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They grew up during the war (V. Cuvelier)

They grew up during the war (V. Cuvelier)


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Seventy years after the end of the Second World War came the time for commemorations (armistice, exits from the camps) which marked the will to continue and intensify a duty of remembrance essential to the younger generations. These are the '' children of yesterday '' who speak to the children of today: I have met old ladies and old men ... says the author Vincent Cuvellier, moaners, sympathizers, sad, gay, combative, politicized, victims. They all had one thing in common: stress and fear! They remember and tell ...

Life continues under the German occupation. When you are neither Jewish, nor Gypsy, nor Communist, nor homosexual, nor black, nor English or Spanish, neither resistance, nor political opponent, nor Freemason, you can live almost normally. Restrictions, fear of Germans, bomb threats punctuate the lives of children of all ages and all conditions.

Rationing and wooden footings

Most of French production (agricultural and industrial) is sent to Germany. Eating, warming and dressing is more and more difficult. We distribute supply cards to everyone, but it is not enough. In town crows and pigeons replace Sunday chicken.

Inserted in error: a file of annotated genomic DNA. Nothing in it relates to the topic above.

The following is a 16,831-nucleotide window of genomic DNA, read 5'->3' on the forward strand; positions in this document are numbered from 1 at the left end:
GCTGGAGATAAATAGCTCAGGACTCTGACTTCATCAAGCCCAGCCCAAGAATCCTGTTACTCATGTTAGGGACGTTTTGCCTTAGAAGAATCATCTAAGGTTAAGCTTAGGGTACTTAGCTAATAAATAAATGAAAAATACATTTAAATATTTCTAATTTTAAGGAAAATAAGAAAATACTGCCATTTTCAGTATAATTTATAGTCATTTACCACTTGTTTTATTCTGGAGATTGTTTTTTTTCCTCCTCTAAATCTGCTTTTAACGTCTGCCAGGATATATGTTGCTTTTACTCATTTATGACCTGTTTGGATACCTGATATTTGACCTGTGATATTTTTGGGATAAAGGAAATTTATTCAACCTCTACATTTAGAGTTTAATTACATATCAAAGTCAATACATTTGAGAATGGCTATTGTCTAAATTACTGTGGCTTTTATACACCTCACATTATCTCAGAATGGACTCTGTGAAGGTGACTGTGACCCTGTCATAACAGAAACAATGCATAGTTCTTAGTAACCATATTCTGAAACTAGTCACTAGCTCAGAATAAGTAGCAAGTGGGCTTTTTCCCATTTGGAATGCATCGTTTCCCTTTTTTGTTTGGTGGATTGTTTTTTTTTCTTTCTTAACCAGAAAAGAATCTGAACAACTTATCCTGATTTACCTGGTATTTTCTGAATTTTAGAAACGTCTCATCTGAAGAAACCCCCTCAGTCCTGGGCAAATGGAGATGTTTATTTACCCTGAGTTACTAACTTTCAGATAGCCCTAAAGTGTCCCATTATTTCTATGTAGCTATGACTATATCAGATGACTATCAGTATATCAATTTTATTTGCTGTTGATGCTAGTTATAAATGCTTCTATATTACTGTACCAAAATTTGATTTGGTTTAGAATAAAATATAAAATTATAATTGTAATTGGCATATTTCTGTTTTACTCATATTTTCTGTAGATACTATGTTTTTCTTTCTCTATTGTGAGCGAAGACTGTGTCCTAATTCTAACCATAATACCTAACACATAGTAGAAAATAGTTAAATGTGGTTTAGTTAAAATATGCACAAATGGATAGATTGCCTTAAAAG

System D and the black market

In secret, townspeople go to seek chicken, vegetables or butter on farms, but during the four years of occupation, the majority of French people will experience hunger. We practice bartering: a lot of beautiful geese for a wireless device, twenty liters of gasoline for a four-pound ham ... Some people take advantage of this system by illegally procuring good quality products to sell them at low prices. gold: it's the black market.

Childhood memories from 1939 to 1945

The author decides to meet some children of yesterday from all conditions: Yvan, Livia, François, Charles, Lionel, Marcel, Yvette, Marie, Alfred, Jean and Lucie talk about how they lived this time. Each one evokes with great emotion their memories of the occupation and the resistance, of how they escaped the raids and bombings. They explain how they lived, Jewish or not, depending on whether they lived in the countryside or in the city.

Vincent Cuvellier meets each of these people and allows them to evoke this difficult period, in their own way and with the emotion relating to their age and their personality.

Vincent Cuvellier, They grew up during the war (1939 -1945. Ed Gallimard Jeunesse Giboulées.



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